Stakeknife: Fred Scappaticci interviews monitored
Investigators from the Police Ombudsman are monitoring police interviews with the man alleged to have been the Army's highest-ranking IRA agent.
It is understood they may question him directly.
Fred Scappaticci was arrested on Tuesday morning and is being held at a secret location. He is being questioned about allegations that he was involved in dozens of murders.
Police were granted an additional 36 hours to question him.
West Belfast man Mr Scappaticci, 72, has been named as the agent codenamed Stakeknife.
Who is Stakeknife?
Fred Scappaticci is alleged to have been the most high-ranking British agent within the Provisional IRA, who was given the codename Stakeknife.
He was the grandson of an Italian immigrant who came to Northern Ireland in search of work.
He has admitted, in the past, to being a republican but denies claims that he was an IRA informer.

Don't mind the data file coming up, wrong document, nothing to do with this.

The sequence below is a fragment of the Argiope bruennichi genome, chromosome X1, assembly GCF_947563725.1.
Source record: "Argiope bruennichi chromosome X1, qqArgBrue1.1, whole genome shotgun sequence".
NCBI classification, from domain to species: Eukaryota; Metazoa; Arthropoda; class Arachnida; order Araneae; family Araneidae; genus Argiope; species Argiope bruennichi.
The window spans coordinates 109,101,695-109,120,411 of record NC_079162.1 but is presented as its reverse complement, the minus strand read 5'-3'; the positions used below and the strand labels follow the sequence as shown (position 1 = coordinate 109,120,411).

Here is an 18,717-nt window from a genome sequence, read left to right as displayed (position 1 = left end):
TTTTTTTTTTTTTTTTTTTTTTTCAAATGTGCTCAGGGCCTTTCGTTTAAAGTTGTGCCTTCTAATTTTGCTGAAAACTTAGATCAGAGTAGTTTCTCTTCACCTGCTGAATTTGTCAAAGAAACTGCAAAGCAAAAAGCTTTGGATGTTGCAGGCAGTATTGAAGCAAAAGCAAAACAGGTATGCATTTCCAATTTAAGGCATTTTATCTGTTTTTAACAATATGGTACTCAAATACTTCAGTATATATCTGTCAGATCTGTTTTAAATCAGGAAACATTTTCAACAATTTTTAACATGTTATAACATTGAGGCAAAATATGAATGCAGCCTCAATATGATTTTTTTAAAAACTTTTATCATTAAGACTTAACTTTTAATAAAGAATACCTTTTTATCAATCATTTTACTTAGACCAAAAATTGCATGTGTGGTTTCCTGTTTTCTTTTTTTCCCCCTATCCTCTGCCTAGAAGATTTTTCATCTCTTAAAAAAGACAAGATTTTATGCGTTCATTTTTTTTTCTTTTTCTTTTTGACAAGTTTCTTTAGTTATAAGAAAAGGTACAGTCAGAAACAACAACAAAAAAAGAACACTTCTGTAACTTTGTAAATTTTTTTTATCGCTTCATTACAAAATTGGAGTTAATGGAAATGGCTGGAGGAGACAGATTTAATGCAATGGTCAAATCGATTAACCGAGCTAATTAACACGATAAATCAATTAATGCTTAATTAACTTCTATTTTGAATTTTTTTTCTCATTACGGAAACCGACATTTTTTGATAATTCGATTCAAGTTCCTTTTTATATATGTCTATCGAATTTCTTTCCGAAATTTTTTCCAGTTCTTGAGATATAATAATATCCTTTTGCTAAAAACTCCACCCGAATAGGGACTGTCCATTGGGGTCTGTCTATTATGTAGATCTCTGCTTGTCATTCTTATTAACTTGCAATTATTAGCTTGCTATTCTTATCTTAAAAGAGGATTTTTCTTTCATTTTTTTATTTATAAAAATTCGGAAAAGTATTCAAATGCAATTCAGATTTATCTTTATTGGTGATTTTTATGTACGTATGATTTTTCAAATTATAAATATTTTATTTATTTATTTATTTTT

He is believed to have led the IRA's internal security unit, known as "the nutting squad", which was responsible for identifying and interrogating suspected informers.
Mr Scappaticci left Northern Ireland when identified by the media as Stakeknife in 2003.
The investigation into the alleged activities of the man believed to have been the Army's highest-ranking agent in the IRA is known as Operation Kenova and is being led by Chief Constable Jon Boutcher, from Bedfordshire Police.
It is examining the activities of current and former police officers, members of the Army and MI5 and former members of the IRA.
The operation involves a team of 48 detectives from police forces in Britain because some of the allegations being investigated involve current and former police officers in Northern Ireland.
The inquiry is being funded by the PSNI, but Chief Constable George Hamilton has said it he does not have any direct control or input.
A statement by Operation Kenova said it had so far spoken to more than 40 families and generated 1,500 lines of enquiry.